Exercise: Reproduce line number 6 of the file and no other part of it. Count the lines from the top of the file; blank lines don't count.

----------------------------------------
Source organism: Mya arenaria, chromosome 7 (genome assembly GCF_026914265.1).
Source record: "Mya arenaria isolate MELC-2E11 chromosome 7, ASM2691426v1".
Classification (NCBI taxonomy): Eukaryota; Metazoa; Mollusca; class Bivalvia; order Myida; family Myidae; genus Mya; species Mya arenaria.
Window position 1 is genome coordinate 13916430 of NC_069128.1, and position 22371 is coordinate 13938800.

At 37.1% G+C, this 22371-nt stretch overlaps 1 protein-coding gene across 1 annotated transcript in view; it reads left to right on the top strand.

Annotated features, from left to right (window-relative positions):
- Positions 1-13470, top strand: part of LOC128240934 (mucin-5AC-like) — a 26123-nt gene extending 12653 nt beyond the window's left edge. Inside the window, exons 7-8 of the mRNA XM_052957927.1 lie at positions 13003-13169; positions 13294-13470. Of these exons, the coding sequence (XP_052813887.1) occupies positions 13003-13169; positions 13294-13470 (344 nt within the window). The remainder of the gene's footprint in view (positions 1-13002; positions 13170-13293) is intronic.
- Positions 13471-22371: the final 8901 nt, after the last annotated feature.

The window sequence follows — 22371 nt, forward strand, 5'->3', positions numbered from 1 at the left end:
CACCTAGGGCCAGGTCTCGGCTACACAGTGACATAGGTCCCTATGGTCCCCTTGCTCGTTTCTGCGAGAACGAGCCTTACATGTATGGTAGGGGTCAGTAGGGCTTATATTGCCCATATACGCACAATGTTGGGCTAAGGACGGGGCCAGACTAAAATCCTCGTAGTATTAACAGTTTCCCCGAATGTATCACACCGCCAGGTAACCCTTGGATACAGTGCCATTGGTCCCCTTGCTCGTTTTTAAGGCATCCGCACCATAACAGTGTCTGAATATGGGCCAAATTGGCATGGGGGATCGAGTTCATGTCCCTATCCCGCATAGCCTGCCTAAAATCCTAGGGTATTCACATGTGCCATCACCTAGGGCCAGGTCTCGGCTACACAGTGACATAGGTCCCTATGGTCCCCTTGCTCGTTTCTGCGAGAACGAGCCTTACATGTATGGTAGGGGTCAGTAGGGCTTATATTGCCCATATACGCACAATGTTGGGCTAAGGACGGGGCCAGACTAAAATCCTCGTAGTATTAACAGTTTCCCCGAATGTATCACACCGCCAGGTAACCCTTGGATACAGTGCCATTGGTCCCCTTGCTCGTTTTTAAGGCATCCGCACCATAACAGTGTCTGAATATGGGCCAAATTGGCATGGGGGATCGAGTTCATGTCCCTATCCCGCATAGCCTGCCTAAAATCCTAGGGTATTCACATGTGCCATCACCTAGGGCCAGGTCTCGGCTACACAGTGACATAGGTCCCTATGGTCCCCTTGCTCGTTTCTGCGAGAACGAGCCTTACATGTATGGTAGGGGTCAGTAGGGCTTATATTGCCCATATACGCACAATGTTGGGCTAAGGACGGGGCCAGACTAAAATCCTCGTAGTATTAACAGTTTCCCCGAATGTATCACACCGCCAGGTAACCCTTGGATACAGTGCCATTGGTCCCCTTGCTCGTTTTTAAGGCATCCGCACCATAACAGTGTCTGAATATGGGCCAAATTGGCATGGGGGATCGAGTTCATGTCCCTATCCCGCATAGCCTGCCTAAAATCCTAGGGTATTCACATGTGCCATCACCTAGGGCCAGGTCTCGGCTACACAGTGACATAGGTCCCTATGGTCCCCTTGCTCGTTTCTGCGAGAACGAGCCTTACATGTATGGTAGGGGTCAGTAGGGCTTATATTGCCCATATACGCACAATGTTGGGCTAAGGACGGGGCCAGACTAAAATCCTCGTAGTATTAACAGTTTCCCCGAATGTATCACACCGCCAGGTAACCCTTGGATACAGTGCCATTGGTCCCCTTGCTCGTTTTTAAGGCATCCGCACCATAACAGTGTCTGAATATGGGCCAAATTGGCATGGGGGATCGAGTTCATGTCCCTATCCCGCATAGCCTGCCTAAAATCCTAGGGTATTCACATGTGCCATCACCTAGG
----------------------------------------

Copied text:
Annotated features, from left to right (window-relative positions):